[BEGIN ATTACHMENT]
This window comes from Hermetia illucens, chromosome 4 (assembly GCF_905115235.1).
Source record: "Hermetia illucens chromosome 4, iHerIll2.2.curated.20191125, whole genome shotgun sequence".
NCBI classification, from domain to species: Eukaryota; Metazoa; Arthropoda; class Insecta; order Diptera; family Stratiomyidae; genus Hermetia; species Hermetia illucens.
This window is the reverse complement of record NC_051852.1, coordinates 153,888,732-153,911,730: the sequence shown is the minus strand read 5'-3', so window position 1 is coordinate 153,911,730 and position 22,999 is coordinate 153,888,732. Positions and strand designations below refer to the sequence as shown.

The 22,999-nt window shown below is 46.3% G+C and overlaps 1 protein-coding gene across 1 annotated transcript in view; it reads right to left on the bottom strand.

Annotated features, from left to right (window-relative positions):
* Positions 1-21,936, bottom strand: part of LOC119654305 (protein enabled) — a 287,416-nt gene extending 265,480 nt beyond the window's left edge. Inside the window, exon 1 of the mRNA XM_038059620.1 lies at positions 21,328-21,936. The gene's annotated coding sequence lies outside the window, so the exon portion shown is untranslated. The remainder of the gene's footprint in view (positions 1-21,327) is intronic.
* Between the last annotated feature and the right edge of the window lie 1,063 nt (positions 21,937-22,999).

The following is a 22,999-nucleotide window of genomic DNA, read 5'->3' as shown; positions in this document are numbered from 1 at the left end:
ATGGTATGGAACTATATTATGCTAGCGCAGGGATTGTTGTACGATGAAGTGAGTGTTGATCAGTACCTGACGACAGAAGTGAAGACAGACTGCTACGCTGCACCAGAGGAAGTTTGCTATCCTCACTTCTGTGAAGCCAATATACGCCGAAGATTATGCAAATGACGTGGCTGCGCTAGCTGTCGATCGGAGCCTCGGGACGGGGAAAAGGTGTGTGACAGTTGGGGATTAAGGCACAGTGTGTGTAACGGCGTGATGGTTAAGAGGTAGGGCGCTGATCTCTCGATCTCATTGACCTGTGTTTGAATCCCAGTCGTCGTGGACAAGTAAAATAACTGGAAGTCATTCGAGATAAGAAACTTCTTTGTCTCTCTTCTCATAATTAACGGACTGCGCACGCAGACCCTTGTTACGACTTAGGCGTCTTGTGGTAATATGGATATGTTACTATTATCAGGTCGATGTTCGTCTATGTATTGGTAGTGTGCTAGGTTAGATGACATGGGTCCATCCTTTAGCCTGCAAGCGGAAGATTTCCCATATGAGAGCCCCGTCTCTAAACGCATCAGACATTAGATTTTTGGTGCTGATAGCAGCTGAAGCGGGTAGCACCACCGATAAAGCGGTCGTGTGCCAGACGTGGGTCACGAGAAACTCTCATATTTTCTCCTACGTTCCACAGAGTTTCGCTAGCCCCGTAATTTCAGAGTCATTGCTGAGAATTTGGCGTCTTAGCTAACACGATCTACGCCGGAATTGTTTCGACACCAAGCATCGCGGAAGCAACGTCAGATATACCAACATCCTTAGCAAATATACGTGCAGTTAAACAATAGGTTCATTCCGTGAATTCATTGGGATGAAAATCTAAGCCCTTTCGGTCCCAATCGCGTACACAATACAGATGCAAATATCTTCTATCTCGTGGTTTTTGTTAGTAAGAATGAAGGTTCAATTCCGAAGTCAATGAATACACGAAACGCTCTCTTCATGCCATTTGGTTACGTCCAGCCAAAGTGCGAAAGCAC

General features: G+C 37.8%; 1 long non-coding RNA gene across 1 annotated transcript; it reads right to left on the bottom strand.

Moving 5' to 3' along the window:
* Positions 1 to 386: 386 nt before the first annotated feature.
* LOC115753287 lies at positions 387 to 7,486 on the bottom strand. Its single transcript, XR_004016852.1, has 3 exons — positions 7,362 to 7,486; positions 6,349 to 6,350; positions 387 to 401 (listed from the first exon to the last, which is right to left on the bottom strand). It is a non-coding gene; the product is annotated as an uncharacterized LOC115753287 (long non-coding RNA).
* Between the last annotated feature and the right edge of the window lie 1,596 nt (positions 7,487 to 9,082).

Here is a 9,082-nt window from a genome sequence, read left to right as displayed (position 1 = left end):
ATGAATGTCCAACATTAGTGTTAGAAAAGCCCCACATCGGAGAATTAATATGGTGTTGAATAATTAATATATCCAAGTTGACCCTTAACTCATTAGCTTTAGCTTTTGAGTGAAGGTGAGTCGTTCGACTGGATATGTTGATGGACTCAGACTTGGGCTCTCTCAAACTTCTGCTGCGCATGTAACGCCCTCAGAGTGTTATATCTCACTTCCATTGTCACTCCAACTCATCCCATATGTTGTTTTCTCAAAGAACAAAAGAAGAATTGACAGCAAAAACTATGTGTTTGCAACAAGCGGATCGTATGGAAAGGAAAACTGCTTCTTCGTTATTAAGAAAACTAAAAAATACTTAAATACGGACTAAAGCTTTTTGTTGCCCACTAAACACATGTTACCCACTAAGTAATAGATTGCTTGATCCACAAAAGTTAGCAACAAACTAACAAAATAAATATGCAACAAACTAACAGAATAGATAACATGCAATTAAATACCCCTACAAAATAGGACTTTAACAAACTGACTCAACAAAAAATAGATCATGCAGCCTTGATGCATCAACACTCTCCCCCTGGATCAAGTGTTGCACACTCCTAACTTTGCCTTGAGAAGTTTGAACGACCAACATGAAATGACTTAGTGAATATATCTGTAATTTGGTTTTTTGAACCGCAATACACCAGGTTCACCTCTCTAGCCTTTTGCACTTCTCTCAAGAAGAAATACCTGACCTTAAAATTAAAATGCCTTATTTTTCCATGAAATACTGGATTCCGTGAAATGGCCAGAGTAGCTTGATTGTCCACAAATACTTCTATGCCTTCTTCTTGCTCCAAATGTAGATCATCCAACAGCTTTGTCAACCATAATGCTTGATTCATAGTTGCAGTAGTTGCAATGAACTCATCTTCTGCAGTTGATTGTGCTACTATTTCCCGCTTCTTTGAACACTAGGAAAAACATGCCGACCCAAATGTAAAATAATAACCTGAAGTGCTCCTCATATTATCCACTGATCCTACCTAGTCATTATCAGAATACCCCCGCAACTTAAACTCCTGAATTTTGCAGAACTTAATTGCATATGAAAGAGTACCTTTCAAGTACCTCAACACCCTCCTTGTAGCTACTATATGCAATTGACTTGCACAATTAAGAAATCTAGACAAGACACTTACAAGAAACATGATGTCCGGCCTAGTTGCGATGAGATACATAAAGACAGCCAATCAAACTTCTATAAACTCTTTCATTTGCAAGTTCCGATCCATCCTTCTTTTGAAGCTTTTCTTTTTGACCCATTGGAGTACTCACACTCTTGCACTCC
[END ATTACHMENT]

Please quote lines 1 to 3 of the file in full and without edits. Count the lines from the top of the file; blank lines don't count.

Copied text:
This window comes from Hermetia illucens, chromosome 4 (assembly GCF_905115235.1).
Source record: "Hermetia illucens chromosome 4, iHerIll2.2.curated.20191125, whole genome shotgun sequence".
NCBI classification, from domain to species: Eukaryota; Metazoa; Arthropoda; class Insecta; order Diptera; family Stratiomyidae; genus Hermetia; species Hermetia illucens.